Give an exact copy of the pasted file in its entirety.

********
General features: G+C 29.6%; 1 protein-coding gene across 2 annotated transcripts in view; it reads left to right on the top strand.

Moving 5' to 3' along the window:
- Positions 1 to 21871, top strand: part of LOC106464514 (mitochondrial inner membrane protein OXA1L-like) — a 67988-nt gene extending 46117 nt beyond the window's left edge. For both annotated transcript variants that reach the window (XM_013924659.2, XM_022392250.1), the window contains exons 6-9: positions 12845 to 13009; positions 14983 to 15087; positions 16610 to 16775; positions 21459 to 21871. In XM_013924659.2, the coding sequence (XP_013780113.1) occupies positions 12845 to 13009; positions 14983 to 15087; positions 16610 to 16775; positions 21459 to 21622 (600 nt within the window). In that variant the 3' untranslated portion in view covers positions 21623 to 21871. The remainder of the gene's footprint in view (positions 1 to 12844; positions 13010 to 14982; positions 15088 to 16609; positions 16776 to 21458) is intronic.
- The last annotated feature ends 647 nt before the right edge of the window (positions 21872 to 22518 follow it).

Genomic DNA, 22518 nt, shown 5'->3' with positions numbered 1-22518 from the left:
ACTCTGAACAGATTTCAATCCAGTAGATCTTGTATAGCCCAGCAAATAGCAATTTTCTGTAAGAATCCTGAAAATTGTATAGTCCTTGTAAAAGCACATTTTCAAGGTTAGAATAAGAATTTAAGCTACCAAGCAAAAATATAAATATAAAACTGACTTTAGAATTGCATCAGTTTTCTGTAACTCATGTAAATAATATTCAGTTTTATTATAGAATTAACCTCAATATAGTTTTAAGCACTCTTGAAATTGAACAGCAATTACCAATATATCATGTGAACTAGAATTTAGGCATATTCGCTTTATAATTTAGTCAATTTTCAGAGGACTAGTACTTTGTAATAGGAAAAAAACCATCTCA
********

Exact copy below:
General features: G+C 29.6%; 1 protein-coding gene across 2 annotated transcripts in view; it reads left to right on the top strand.

Moving 5' to 3' along the window:
- Positions 1 to 21871, top strand: part of LOC106464514 (mitochondrial inner membrane protein OXA1L-like) — a 67988-nt gene extending 46117 nt beyond the window's left edge. For both annotated transcript variants that reach the window (XM_013924659.2, XM_022392250.1), the window contains exons 6-9: positions 12845 to 13009; positions 14983 to 15087; positions 16610 to 16775; positions 21459 to 21871. In XM_013924659.2, the coding sequence (XP_013780113.1) occupies positions 12845 to 13009; positions 14983 to 15087; positions 16610 to 16775; positions 21459 to 21622 (600 nt within the window). In that variant the 3' untranslated portion in view covers positions 21623 to 21871. The remainder of the gene's footprint in view (positions 1 to 12844; positions 13010 to 14982; positions 15088 to 16609; positions 16776 to 21458) is intronic.
- The last annotated feature ends 647 nt before the right edge of the window (positions 21872 to 22518 follow it).

Genomic DNA, 22518 nt, shown 5'->3' with positions numbered 1-22518 from the left:
ACTCTGAACAGATTTCAATCCAGTAGATCTTGTATAGCCCAGCAAATAGCAATTTTCTGTAAGAATCCTGAAAATTGTATAGTCCTTGTAAAAGCACATTTTCAAGGTTAGAATAAGAATTTAAGCTACCAAGCAAAAATATAAATATAAAACTGACTTTAGAATTGCATCAGTTTTCTGTAACTCATGTAAATAATATTCAGTTTTATTATAGAATTAACCTCAATATAGTTTTAAGCACTCTTGAAATTGAACAGCAATTACCAATATATCATGTGAACTAGAATTTAGGCATATTCGCTTTATAATTTAGTCAATTTTCAGAGGACTAGTACTTTGTAATAGGAAAAAAACCATCTCA